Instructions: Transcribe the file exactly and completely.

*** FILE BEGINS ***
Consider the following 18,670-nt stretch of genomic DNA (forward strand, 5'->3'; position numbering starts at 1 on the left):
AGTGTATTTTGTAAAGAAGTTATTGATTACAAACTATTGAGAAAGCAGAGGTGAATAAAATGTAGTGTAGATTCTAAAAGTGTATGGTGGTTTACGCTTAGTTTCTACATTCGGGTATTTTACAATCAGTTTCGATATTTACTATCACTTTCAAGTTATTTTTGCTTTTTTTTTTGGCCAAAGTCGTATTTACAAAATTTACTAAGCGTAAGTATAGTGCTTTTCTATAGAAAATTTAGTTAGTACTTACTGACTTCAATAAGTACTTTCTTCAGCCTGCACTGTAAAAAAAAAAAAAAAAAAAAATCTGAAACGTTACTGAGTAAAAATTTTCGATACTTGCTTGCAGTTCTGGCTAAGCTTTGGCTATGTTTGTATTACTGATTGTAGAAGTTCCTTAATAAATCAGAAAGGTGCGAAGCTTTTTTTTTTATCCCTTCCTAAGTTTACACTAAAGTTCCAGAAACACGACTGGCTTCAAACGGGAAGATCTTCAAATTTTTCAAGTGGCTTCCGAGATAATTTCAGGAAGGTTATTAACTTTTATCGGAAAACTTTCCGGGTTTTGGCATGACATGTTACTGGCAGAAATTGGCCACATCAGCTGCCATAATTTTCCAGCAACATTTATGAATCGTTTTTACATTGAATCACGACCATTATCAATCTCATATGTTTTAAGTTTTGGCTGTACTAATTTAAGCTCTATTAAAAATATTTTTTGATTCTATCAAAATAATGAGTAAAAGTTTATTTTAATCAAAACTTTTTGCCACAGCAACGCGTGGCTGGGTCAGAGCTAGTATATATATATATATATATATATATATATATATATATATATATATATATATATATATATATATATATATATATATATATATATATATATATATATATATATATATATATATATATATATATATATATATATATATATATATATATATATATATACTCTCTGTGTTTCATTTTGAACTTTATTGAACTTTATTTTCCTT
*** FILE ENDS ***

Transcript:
Consider the following 18,670-nt stretch of genomic DNA (forward strand, 5'->3'; position numbering starts at 1 on the left):
AGTGTATTTTGTAAAGAAGTTATTGATTACAAACTATTGAGAAAGCAGAGGTGAATAAAATGTAGTGTAGATTCTAAAAGTGTATGGTGGTTTACGCTTAGTTTCTACATTCGGGTATTTTACAATCAGTTTCGATATTTACTATCACTTTCAAGTTATTTTTGCTTTTTTTTTTGGCCAAAGTCGTATTTACAAAATTTACTAAGCGTAAGTATAGTGCTTTTCTATAGAAAATTTAGTTAGTACTTACTGACTTCAATAAGTACTTTCTTCAGCCTGCACTGTAAAAAAAAAAAAAAAAAAAAATCTGAAACGTTACTGAGTAAAAATTTTCGATACTTGCTTGCAGTTCTGGCTAAGCTTTGGCTATGTTTGTATTACTGATTGTAGAAGTTCCTTAATAAATCAGAAAGGTGCGAAGCTTTTTTTTTTATCCCTTCCTAAGTTTACACTAAAGTTCCAGAAACACGACTGGCTTCAAACGGGAAGATCTTCAAATTTTTCAAGTGGCTTCCGAGATAATTTCAGGAAGGTTATTAACTTTTATCGGAAAACTTTCCGGGTTTTGGCATGACATGTTACTGGCAGAAATTGGCCACATCAGCTGCCATAATTTTCCAGCAACATTTATGAATCGTTTTTACATTGAATCACGACCATTATCAATCTCATATGTTTTAAGTTTTGGCTGTACTAATTTAAGCTCTATTAAAAATATTTTTTGATTCTATCAAAATAATGAGTAAAAGTTTATTTTAATCAAAACTTTTTGCCACAGCAACGCGTGGCTGGGTCAGAGCTAGTATATATATATATATATATATATATATATATATATATATATATATATATATATATATATATATATATATATATATATATATATATATATATATATATATATATATATATATATATATATATATATATATATATATATATATATATATATATATACTCTCTGTGTTTCATTTTGAACTTTATTGAACTTTATTTTCCTT